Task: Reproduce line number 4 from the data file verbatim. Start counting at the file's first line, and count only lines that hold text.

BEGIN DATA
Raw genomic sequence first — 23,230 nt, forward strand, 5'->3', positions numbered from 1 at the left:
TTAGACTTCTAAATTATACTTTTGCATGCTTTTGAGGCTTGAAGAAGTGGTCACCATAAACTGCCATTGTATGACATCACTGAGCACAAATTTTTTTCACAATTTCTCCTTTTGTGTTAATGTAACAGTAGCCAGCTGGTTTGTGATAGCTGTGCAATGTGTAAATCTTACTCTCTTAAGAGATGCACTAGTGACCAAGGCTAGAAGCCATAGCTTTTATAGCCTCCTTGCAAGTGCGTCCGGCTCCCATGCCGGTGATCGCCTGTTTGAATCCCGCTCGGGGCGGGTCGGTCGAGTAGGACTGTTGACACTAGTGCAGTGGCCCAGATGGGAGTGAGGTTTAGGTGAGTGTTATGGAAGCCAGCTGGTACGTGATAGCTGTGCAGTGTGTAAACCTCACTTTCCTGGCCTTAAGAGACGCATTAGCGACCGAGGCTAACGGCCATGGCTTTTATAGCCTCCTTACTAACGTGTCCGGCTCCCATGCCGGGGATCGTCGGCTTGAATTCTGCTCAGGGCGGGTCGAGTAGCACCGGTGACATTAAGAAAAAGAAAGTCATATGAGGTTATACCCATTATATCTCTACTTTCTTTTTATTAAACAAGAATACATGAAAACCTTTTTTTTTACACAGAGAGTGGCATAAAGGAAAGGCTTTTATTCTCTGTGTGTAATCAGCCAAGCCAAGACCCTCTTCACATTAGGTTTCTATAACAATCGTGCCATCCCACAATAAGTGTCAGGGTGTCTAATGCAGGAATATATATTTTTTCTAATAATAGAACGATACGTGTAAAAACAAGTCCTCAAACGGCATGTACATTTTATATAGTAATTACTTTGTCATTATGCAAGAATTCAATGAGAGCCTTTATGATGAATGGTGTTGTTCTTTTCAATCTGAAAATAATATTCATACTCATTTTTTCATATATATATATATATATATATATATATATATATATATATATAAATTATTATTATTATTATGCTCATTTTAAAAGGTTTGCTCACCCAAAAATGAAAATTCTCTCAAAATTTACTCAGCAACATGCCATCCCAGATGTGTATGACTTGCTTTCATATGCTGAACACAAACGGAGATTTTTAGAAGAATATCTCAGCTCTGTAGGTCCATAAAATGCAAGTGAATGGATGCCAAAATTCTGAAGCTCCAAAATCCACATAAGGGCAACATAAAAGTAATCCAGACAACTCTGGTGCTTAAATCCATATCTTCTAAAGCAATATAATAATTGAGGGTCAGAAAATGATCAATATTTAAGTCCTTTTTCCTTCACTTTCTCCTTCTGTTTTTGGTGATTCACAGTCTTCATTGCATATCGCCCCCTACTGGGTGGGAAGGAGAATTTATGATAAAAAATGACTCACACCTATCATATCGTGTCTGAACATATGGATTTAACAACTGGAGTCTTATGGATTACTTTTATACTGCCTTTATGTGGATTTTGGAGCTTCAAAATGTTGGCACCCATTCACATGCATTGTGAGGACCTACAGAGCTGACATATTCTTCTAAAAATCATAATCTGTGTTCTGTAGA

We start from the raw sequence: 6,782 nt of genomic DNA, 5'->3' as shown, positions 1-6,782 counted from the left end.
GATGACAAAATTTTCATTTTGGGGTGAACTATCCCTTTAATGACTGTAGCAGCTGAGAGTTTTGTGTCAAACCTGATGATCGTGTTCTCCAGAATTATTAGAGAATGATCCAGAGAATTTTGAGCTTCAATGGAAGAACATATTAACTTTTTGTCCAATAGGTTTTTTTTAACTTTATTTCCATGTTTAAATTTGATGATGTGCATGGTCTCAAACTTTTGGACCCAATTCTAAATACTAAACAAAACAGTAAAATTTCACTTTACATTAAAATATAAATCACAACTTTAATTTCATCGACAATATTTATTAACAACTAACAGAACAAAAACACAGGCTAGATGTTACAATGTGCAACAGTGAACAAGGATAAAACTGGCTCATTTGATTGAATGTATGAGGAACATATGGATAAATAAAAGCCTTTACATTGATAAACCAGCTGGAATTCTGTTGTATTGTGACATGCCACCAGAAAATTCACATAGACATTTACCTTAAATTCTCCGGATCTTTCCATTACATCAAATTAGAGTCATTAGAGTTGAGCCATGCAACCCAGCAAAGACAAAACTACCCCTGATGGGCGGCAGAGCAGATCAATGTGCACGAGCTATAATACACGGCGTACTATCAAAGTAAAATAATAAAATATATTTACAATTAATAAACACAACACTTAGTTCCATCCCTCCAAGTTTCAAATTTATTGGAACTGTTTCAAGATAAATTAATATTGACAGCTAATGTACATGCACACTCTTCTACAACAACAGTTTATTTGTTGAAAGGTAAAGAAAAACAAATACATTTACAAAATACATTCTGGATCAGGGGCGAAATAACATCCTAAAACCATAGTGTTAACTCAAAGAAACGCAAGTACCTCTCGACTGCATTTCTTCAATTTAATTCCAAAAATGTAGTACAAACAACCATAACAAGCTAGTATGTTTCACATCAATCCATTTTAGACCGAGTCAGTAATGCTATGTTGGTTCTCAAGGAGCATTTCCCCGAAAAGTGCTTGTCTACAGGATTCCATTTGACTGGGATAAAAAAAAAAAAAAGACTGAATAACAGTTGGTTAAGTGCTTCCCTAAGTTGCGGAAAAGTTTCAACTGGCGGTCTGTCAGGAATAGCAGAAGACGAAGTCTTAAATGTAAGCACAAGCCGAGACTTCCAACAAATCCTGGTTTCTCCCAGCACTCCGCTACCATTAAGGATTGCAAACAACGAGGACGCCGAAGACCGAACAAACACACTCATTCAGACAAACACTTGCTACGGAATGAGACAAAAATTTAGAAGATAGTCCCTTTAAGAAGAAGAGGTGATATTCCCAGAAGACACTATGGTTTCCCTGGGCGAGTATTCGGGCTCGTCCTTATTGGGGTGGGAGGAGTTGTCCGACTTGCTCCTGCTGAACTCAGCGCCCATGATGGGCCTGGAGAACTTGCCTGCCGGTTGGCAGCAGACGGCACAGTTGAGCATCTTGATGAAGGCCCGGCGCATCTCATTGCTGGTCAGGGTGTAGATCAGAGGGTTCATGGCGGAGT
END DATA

GATGACAAAATTTTCATTTTGGGGTGAACTATCCCTTTAATGACTGTAGCAGCTGAGAGTTTTGTGTCAAACCTGATGATCGTGTTCTCCAGAATTATTAGAGAATGATCCAGAGAATTTTGAGCTTCAATGGAAGAACATATTAACTTTTTGTCCAATAGGTTTTTTTTAACTTTATTTCCATGTTTAAATTTGATGATGTGCATGGTCTCAAACTTTTGGACCCAATTCTAAATACTAAACAAAACAGTAAAATTTCACTTTACATTAAAATATAAATCACAACTTTAATTTCATCGACAATATTTATTAACAACTAACAGAACAAAAACACAGGCTAGATGTTACAATGTGCAACAGTGAACAAGGATAAAACTGGCTCATTTGATTGAATGTATGAGGAACATATGGATAAATAAAAGCCTTTACATTGATAAACCAGCTGGAATTCTGTTGTATTGTGACATGCCACCAGAAAATTCACATAGACATTTACCTTAAATTCTCCGGATCTTTCCATTACATCAAATTAGAGTCATTAGAGTTGAGCCATGCAACCCAGCAAAGACAAAACTACCCCTGATGGGCGGCAGAGCAGATCAATGTGCACGAGCTATAATACACGGCGTACTATCAAAGTAAAATAATAAAATATATTTACAATTAATAAACACAACACTTAGTTCCATCCCTCCAAGTTTCAAATTTATTGGAACTGTTTCAAGATAAATTAATATTGACAGCTAATGTACATGCACACTCTTCTACAACAACAGTTTATTTGTTGAAAGGTAAAGAAAAACAAATACATTTACAAAATACATTCTGGATCAGGGGCGAAATAACATCCTAAAACCATAGTGTTAACTCAAAGAAACGCAAGTACCTCTCGACTGCATTTCTTCAATTTAATTCCAAAAATGTAGTACAAACAACCATAACAAGCTAGTATGTTTCACATCAATCCATTTTAGACCGAGTCAGTAATGCTATGTTGGTTCTCAAGGAGCATTTCCCCGAAAAGTGCTTGTCTACAGGATTCCATTTGACTGGGATAAAAAAAAAAAAAAGACTGAATAACAGTTGGTTAAGTGCTTCCCTAAGTTGCGGAAAAGTTTCAACTGGCGGTCTGTCAGGAATAGCAGAAGACGAAGTCTTAAATGTAAGCACAAGCCGAGACTTCCAACAAATCCTGGTTTCTCCCAGCACTCCGCTACCATTAAGGATTGCAAACAACGAGGACGCCGAAGACCGAACAAACACACTCATTCAGACAAACACTTGCTACGGAATGAGACAAAAATTTAGAAGATAGTCCCTTTAAGAAGAAGAGGTGATATTCCCAGAAGACACTATGGTTTCCCTGGGCGAGTATTCGGGCTCGTCCTTATTGGGGTGGGAGGAGTTGTCCGACTTGCTCCTGCTGAACTCAGCGCCCATGATGGGCCTGGAGAACTTGCCTGCCGGTTGGCAGCAGACGGCACAGTTGAGCATCTTGATGAAGGCCCGGCGCATCTCATTGCTGGTCAGGGTGTAGATCAGAGGGTTCATGGCGGAGT